I am afraid of the cold. I am afraid of being cold. Extreme weather, either hot or cold, is not ideal on a typical day, but when asked my preference, nine times out of 10 I'm going to choose hot. I'm from Florida, and I don't like winter. On marathon day, however, I prefer colder. And, when I say "colder" I'm talking a balmy 60 degrees. 50 degrees at the NYC Marathon is bad enough.
It became very clear to me five days before the Chicago Marathon that the weather gods could care less about what I wanted. In fact, they like to mess with people like me, get people like me all freaked out so we'll spend more money at Niketown. Seven days before the race the forecast predicted highs in the mid-40's (that was the high!) with rain. Cold and rain. Five days before the race, the weather gods decided that cold and rain were not enough and added snow to the mix. Snow. I was a wreck. I like snow from my living room window, or in some romantic movie. I don't run in it. But, there was no backing out. A team of McGee's were flying to Chicago to see this race (and eat pizza), so I knew I was going to have to slog through, possibly literally, and I was going to have to figure out how.
Flying into rainy Chicago on Friday was not encouraging. By Saturday, though, the sun came out. It was cold, but it was sunny. Still terrified of not being properly dressed on race day, I anxiously asked the Nike saleslady (Nike set up a store in the official marathon hotel, the one we stayed at. Smart Nike. They made a bundle off me.) if they had 3/4 tights, recommended moments before by Abby, who I'd called in a panic. She lead me to the rack, and I picked up my size. No time to try them on. And, while I'm here I probably need some arm warmers, maybe another long sleeved shirt, and a head band. Can't leave without a head band.
The only thing that I thought maybe the cold would encourage was a 4:00:00 run from me. I was hoping to break my personal record of 4:04. If I matched it, great. If I came in slower...not so great. I knew I'd be comfortable with a time between 4:00 - 4:04. I also knew training hadn't gone so well for me this year. If my half marathon times were any indication of how I might do, well, I wasn't going to be breaking any records.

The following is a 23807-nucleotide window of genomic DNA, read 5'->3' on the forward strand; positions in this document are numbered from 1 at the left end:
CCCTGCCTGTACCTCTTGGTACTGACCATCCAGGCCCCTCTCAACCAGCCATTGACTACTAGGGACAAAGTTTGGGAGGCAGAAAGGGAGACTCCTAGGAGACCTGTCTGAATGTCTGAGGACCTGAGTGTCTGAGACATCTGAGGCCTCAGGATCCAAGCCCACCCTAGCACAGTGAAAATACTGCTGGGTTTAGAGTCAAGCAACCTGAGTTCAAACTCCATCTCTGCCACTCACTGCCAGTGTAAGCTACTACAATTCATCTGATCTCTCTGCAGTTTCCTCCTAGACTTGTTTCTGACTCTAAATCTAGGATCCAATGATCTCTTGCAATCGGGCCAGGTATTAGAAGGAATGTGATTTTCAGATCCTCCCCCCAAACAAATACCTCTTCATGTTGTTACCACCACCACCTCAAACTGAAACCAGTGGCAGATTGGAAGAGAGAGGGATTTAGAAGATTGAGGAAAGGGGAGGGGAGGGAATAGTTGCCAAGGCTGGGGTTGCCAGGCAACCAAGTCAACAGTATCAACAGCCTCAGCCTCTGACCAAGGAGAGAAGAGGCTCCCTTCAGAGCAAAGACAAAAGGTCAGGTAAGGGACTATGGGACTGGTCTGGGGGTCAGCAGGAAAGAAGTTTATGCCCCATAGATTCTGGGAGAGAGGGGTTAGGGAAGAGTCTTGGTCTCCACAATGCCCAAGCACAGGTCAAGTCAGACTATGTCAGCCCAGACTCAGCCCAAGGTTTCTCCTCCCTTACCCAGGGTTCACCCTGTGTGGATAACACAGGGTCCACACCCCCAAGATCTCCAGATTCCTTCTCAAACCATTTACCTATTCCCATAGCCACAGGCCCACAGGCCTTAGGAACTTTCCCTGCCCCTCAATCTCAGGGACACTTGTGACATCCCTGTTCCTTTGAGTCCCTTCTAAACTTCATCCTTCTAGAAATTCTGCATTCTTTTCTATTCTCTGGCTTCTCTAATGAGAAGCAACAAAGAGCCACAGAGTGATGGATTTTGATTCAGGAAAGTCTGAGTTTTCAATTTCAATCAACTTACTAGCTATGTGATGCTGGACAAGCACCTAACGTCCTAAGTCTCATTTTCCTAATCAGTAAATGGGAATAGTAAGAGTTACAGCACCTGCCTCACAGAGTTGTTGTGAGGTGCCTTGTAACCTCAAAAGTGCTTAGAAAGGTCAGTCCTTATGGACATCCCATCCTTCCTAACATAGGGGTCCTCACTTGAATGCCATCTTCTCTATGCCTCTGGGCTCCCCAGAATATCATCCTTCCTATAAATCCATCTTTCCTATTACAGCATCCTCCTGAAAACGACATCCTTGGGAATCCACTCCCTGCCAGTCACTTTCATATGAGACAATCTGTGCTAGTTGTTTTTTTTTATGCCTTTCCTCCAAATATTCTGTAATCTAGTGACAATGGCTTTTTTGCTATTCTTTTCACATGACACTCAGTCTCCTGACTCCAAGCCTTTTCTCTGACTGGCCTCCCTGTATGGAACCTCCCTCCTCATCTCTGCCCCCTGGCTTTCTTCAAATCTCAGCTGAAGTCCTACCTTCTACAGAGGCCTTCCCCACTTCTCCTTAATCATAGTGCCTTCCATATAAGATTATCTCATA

Geared up for some winter running, I was relieved to wake up on Sunday and see the sunny forecast. Not so thrilling was the 29 degrees / high of 44 flashing on the television.
I got to my corral by 7:15. Most people around me were in layers, but there were those tough running animals dressed in tank tops and shorts. Right before the start I started seeing clothes fly through the air. Unlike NY where racers gently remove their layers and throw them on the Verrazano Narrows, Chicago runners send theirs flying, like throwing caps at a high school graduation. I got hit in the face with a rather nice sweat shirt, which I considered keeping and giving to Kirk at mile 2. I had my own clothes to worry about, however, including my sweatpants, the ones I'd had since grad school. I knew we were about to say goodbye. I couldn't carry them with me -- I had a jacket and a long sleeved shirt to pass off -- so I had to make the decision to leave them at the starting line. Instead of throwing them, though, I placed them neatly along the side lines, hoping they'd end up with a nice woman, who'd want a comfortable pair of sweats to wear around her house.
The horn blared signaling the start of the race. As I started running I felt cold, but it wasn't unbearable. And, as the race went on (and on and on) I never got completely warm, but the cold was not my enemy and I was able, by mile 13, to kind of enjoy it. I high-fived little kids and big kids. I stopped for water, even walked through some of the water stops. I thanked the volunteers, who stood in front of the tables with cups of gatorade in their hands so we runners wouldn't have a mash up. I saw the city, the truly gorgeous, clean, well manicured city I remember from my childhood. And, I stopped thinking about breaking any records.
The cold did not help me run any faster, as you can see by my time, but it was a very beautiful day, and when I crossed the finish line 15 minutes slower than I'd wanted, I could see it had reached 44 degrees. Still not in my comfort zone, but a hell of a lot better than where I'd started.